Hovering over no man's land

 

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Category: Reflections Date: 01 Oct 00


To stay or to go. Purgatory on earth. The agonising wrenching indecision, the continual weighing up that goes on every day in peopleís lives.

 

It applies to marriages, jobs, love affairs, homes, careers, immigrants, roommates, business partners. It is a recurring theme in literature. Dick Whittington found his city paved with gold when he went. Anna Karenina ended up dead under train tracks when she went. Some like Beauty stayed with the Beast because the flame was around them all the time, except she hadnít seen it. Itís about rolling the dice, taking risks. About going, about staying. Itís about VS Naipaul, who had to go to keep it alive. About Derek Walcott, who has to keep coming back to our islands. About Earl Lovelace, who needs to be here to keep his flame alight.  When the question of going or staying isnít an option, people live in limbo all their lives, their body in one place, their heads in another, their minds in turmoil.

 

Why does she stay? We ask of a woman in an unhappy marriage. Why doesnít he quit? We ask of a man in a dead-end job. Why doesnít she go home? We ask of a homesick foreign student. As we all learned the hard way, life is not lived in sharp blacks and whites, but within the confines of that dull grey world of compromise. And within that world of acceptable respected stereotypes, a multitude of hearts beat with rebellion.

 

A devoted wife and mother may, even as she serves the evening meal, feel pangs of resentment that not a moment in the day belongs to her; an honourable husband, who fulfills his role as a good provider and father, may long for days untrammelled by responsibilities and a demanding wife; a businessman may hanker once more for the independence he had before he was forced to bring in a partner. A well-placed executive may long to shed his suit and sail around the world. Behind the acceptable stereotypes, close beneath the thin skin of our everyday masks - of the diligent employee, of the perfect wife, are the real untold stories where imagination and yearning join together like two pieces of flint that may prove to be dangerous, if it turns into a flame.

 

But nothing is black and white. The flame - call it the dream, call it intuitive human impulses for pleasure, call it selfish longings that have nothing to do with responsibility, call it a life force which keeps drudgery and the prospect of death at bay, is mercurial - it dims, goes out, flares up again. Some are lucky enough to live the dream, flame turned high into a flambeau. But the nature of life and the elusive nature of the high flame of life is similar to that of passion - too much of it and it can burn you out.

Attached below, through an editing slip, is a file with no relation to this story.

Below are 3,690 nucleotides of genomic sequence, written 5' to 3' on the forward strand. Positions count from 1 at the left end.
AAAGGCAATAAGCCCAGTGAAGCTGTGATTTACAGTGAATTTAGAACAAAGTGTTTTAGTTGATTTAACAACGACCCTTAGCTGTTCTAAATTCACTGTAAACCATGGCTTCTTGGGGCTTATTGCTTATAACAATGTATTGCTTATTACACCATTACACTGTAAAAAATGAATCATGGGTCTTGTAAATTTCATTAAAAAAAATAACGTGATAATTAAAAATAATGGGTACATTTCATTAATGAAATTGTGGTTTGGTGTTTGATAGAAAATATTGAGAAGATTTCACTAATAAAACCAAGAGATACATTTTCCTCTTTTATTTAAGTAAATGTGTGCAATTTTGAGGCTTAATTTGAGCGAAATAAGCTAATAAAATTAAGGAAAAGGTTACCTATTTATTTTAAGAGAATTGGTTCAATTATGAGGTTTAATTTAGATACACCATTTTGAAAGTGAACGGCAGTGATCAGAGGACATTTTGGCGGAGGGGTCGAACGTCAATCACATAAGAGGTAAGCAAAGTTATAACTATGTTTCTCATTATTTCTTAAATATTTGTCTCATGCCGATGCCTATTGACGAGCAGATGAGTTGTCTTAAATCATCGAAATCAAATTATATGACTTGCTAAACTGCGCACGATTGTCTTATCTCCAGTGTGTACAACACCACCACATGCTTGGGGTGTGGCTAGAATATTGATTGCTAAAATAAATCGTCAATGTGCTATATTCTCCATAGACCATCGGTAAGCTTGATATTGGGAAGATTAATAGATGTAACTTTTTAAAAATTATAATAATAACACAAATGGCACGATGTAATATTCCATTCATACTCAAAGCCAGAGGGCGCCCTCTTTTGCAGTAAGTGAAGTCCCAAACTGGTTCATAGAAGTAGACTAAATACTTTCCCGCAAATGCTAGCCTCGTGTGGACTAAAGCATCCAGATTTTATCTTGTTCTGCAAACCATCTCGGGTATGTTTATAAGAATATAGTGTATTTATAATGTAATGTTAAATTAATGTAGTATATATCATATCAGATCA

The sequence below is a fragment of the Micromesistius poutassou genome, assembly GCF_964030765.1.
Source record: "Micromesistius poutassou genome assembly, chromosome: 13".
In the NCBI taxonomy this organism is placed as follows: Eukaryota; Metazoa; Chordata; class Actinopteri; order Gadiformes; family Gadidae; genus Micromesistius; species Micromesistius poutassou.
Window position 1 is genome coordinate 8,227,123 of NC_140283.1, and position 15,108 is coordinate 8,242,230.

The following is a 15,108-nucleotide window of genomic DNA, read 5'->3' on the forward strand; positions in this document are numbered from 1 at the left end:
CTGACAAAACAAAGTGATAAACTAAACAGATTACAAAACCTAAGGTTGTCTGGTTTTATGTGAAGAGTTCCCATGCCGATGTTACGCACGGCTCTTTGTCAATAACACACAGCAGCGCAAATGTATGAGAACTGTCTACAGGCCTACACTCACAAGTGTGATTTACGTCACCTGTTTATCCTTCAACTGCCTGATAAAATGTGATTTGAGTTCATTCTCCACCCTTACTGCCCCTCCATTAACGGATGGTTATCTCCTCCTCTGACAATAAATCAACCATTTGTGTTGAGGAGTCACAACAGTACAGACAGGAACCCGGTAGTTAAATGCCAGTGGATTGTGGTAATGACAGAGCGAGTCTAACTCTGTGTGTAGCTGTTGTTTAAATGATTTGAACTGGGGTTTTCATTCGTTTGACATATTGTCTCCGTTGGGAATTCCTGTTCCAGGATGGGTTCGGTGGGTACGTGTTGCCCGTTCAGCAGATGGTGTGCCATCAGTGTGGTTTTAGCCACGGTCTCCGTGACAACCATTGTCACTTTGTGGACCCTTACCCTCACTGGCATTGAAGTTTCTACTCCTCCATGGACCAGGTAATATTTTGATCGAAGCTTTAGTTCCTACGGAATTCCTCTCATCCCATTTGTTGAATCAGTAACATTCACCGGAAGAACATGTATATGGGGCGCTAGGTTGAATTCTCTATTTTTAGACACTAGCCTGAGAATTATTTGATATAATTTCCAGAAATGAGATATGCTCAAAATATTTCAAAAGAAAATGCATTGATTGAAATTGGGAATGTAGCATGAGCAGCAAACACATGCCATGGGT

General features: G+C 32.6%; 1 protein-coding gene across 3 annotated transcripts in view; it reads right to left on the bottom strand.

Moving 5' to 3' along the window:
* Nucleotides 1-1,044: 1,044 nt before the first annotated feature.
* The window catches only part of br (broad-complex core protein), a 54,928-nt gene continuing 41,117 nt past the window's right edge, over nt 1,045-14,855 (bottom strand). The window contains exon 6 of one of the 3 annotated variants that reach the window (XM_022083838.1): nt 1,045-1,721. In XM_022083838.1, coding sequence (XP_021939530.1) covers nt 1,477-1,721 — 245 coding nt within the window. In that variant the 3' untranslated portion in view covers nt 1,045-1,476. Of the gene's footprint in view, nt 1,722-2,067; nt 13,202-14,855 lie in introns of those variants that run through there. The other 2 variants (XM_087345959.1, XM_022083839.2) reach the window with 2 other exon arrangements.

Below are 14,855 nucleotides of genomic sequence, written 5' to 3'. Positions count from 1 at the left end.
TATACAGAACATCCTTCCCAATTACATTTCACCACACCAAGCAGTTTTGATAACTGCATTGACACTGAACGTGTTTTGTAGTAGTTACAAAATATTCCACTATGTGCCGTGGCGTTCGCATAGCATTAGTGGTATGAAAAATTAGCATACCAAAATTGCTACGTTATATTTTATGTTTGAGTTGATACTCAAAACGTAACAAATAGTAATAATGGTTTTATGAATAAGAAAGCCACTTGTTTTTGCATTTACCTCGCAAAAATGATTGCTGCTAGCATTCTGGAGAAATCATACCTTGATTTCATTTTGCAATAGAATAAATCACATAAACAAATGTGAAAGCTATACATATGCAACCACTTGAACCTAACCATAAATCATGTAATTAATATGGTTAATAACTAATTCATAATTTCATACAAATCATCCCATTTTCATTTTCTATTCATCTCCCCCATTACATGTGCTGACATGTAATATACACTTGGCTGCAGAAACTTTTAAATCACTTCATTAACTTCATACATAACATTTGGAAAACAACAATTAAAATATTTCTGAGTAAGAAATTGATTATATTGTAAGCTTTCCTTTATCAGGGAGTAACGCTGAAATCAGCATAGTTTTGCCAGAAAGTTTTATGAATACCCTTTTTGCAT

Look how Madame Bovary died after giving in to it. See how Romeo and Juliet died feeding on it. The bewildering thing about this flame, this yearning and longing we all have - (Bernard Shaw called it the Life Force, Nietzsche called it the affirming the Superman) for people, for things, for lives, is that it sustains us - more than that, gives us that unexplained exuberance over life: at a dawn drawn out by a chorus of birds, at the curve of a childís cheek, at the way music can make you remember a precise emotion way back in the past, at walking into a room and feeling your heart leap at the sight of a beloved face, at unrestrained laughter or dancing.

 

By our very nature, we human beings always are balancing this flame, doing just enough to keep it alive, while keeping an eye out in case it is in danger of burning us. So here we are, presenting ourselves as this or this but really complex beings with opposed desires. We waver between a longing for security, and adventure, between passionate love and the lower fever of enduring love, between digging down our roots and need to flee and see new worlds, between stability and the adrenalin of the unknown, between the womb of small phlegmatic warm islands and cold climates with sharply glinting edges. We watch our flame, heaping fuel on it if it runs low with activity, hiding if it gets too bright with the instinctive knowledge that it is this flame that separates us from the run-down dogs on the highway; it is this flame that allows us to celebrate our lives as human beings.

 

Our biggest crime then is not paying heed to a flame run down with despair, drudgery, sorrow, bitterness, rage. It always is within us to get it going. With little gestures like doing something we never have before, pushing ourselves to achieve a goal we always have considered a little beyond us, or grand gestures, like leaving or deciding once and for all, that you are going to stay, and be happy staying.

 

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All Articles Copyright Ira Mathur